Accent on Foreign Languages

Consul-General of the Russian Federation for South India Sergey L. Kotov on Friday laid stress on the importance of being fluent in Russian language in the light of projects such as Kudankulam Nuclear Power Project (KKNPP) and research programmes between India and Russia.

“KKNPP is not the only project between the two countries. For India, the project not only means increasing of power supply but also means that India, in future, will have new wave of nuclear power managers and engineers. They will be partially using Russian equipment. To manage their everyday affairs, they must understand or be fluent in Russian,” he said.

He was speaking at the launch of Russian and Arabic courses for students of VIT University. He added that there were joint researches between the two countries in space research and projects such as Brahmos.

“Persons with good command of Russian have good prospects of finding jobs that would be interesting and well paid in India, and may be in Russia too,” he added. He noted that good command of foreign languages brought in job opportunities inside and outside the country.

Mr. Kotov said that historians of linguistics had said that ancient Russian had much in common with Sanskrit.

“They are of the opinion that both had same sources of birth,” he added.

Michael Gorbatov, Vice-Consul and Director, Russian Centre for Science and Culture, said the two countries, which were fast growing, were step-by-step restoring the level of cooperation that existed during the times of Soviet Union.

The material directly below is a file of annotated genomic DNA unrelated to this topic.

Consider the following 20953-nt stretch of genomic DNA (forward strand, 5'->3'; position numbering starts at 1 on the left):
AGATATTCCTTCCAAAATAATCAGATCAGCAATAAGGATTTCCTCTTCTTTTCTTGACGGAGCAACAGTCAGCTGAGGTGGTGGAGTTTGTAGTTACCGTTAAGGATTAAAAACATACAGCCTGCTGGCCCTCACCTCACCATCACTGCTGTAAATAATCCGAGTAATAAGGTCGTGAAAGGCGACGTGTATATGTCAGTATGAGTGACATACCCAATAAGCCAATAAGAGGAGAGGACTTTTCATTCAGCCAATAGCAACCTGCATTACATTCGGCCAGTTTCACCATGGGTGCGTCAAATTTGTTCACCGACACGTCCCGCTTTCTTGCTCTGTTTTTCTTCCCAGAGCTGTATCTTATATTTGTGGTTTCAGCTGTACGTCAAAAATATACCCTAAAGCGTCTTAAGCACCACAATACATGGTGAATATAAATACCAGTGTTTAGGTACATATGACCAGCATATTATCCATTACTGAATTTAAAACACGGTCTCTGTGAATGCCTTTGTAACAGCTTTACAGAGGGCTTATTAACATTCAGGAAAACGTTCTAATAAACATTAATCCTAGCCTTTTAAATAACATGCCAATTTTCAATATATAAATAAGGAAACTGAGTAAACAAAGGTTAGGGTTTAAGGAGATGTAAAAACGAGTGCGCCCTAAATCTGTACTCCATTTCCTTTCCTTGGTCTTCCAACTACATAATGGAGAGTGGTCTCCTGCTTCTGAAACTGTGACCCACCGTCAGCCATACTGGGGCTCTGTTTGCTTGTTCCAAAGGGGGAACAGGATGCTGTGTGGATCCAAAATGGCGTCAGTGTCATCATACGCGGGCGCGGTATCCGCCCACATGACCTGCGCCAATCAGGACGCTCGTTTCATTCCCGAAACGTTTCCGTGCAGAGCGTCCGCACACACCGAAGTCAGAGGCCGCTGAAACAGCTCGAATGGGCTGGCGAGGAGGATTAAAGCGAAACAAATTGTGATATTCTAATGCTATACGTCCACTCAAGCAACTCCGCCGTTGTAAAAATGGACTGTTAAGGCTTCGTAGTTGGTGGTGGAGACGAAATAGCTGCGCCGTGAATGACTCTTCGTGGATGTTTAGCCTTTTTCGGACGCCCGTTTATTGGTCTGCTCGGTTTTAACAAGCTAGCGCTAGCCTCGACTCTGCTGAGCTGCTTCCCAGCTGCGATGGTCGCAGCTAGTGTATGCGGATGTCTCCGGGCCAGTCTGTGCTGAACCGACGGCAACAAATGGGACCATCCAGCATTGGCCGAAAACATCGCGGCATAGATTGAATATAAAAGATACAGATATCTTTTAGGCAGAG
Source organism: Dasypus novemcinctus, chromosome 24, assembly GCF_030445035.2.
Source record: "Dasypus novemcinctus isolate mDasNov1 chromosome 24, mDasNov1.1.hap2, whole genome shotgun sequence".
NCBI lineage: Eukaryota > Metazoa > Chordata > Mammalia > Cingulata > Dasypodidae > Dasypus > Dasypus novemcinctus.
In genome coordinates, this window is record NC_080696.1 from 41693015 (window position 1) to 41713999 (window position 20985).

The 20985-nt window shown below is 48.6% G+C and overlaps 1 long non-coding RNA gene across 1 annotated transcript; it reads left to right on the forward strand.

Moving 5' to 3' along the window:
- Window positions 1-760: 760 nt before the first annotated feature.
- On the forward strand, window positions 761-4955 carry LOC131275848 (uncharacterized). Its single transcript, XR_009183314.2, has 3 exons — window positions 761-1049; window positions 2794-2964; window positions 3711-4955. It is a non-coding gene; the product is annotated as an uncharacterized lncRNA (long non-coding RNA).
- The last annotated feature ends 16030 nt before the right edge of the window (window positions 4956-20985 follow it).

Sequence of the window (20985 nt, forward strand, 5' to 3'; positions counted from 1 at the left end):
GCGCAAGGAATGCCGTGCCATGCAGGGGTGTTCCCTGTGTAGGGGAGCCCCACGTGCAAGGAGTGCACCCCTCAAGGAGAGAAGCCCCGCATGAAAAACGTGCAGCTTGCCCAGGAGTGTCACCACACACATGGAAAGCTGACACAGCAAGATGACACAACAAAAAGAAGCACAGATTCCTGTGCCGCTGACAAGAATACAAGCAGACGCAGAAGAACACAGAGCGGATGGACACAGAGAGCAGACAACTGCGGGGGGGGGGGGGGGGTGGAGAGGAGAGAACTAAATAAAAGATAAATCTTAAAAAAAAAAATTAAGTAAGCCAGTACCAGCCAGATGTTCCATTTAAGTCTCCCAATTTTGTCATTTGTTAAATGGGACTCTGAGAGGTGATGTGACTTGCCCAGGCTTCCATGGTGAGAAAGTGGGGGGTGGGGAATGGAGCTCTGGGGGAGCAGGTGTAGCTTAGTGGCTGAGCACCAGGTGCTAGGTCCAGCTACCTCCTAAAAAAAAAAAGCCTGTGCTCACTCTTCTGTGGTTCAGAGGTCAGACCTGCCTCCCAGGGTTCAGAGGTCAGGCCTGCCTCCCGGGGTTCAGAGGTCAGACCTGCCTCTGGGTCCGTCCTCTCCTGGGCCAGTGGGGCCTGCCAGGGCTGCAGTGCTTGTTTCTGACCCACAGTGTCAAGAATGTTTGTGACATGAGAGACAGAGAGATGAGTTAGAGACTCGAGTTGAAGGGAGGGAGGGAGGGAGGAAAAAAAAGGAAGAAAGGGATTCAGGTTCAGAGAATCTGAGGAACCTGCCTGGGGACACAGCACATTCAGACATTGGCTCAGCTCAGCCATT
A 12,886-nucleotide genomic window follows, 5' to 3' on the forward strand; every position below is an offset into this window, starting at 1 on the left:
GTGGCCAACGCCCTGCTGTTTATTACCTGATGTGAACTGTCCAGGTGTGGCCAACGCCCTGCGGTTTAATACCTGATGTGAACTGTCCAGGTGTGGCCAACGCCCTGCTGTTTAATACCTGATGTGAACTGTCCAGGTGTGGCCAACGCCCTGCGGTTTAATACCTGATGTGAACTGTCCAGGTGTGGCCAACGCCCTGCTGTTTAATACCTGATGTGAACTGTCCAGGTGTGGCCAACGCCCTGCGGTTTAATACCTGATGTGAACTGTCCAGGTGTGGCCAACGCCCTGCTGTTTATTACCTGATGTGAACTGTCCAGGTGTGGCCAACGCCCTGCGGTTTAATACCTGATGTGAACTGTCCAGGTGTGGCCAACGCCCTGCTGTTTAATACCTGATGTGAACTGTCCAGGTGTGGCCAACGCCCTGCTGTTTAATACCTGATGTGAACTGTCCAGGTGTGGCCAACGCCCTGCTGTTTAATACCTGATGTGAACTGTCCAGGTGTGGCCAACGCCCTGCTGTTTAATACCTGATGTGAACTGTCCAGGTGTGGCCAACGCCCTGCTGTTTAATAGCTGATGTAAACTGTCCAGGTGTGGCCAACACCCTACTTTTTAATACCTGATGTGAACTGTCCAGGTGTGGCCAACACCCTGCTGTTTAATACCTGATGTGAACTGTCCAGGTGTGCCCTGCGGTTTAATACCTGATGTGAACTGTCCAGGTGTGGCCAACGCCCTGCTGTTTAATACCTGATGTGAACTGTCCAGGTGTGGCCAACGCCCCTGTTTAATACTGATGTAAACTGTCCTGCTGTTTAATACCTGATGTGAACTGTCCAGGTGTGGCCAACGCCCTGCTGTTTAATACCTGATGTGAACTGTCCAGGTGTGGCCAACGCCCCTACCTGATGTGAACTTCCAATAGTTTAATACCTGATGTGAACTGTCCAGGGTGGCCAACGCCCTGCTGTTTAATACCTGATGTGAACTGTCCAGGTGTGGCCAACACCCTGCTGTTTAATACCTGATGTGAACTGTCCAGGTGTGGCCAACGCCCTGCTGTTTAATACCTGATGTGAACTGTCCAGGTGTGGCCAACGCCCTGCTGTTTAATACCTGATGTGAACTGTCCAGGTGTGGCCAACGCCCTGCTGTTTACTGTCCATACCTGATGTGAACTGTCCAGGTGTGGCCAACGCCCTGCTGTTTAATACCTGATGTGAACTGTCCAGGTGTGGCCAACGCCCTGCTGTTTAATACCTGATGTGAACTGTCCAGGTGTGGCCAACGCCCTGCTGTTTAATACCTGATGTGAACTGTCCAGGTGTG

“The recent video conference among Russian President, Prime Minister of India and Tamil Nadu Chief Minister has declared clearly that two more units of Kudankulam nuclear power stations will come up. More units will come up in other States such as Andhra Pradesh,” he said.

He noted that those who knew more foreign languages were statistically more successful when compared to those who did not know.

In his address, G. Viswanathan, VIT Chancellor, said the university already offered five foreign languages for its students – German, French, Spanish, Chinese and Japanese. Now, they have added Russian and Arabic courses.

"Russian is the sixth most spoken language in the world," he said. "There are good opportunities in Arabian countries, and having a basic knowledge of Arabic is an advantage," he said.

Among others, Basheerul Haque, professor, Latifia Arabic College, Mufti N. P. Usman Mohideen, principal of Jamia Bakiayathus Salihath and Revathi, dean of School of Social Sciences and Languages, VIT, spoke.